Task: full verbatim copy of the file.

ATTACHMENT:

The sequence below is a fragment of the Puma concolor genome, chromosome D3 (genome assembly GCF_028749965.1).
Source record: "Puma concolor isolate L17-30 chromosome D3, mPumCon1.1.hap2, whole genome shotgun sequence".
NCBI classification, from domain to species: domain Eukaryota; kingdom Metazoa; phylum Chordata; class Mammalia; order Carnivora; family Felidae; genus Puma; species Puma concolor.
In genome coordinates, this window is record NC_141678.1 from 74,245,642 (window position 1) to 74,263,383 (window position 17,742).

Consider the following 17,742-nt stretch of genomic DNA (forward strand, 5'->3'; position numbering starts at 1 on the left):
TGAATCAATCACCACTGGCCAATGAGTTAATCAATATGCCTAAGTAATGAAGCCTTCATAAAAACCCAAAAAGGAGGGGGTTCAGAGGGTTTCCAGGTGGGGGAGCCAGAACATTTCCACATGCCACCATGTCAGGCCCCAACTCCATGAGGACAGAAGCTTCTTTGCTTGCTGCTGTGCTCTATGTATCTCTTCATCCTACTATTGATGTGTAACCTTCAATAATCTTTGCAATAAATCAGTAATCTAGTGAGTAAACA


The sequence below is a fragment of the Puma concolor genome, chromosome D3 (genome assembly GCF_028749965.1).
Source record: "Puma concolor isolate L17-30 chromosome D3, mPumCon1.1.hap2, whole genome shotgun sequence".
NCBI classification, from domain to species: domain Eukaryota; kingdom Metazoa; phylum Chordata; class Mammalia; order Carnivora; family Felidae; genus Puma; species Puma concolor.
In genome coordinates, this window is record NC_141678.1 from 74,245,642 (window position 1) to 74,263,383 (window position 17,742).

Consider the following 17,742-nt stretch of genomic DNA (forward strand, 5'->3'; position numbering starts at 1 on the left):
TGAATCAATCACCACTGGCCAATGAGTTAATCAATATGCCTAAGTAATGAAGCCTTCATAAAAACCCAAAAAGGAGGGGGTTCAGAGGGTTTCCAGGTGGGGGAGCCAGAACATTTCCACATGCCACCATGTCAGGCCCCAACTCCATGAGGACAGAAGCTTCTTTGCTTGCTGCTGTGCTCTATGTATCTCTTCATCCTACTATTGATGTGTAACCTTCAATAATCTTTGCAATAAATCAGTAATCTAGTGAGTAAACA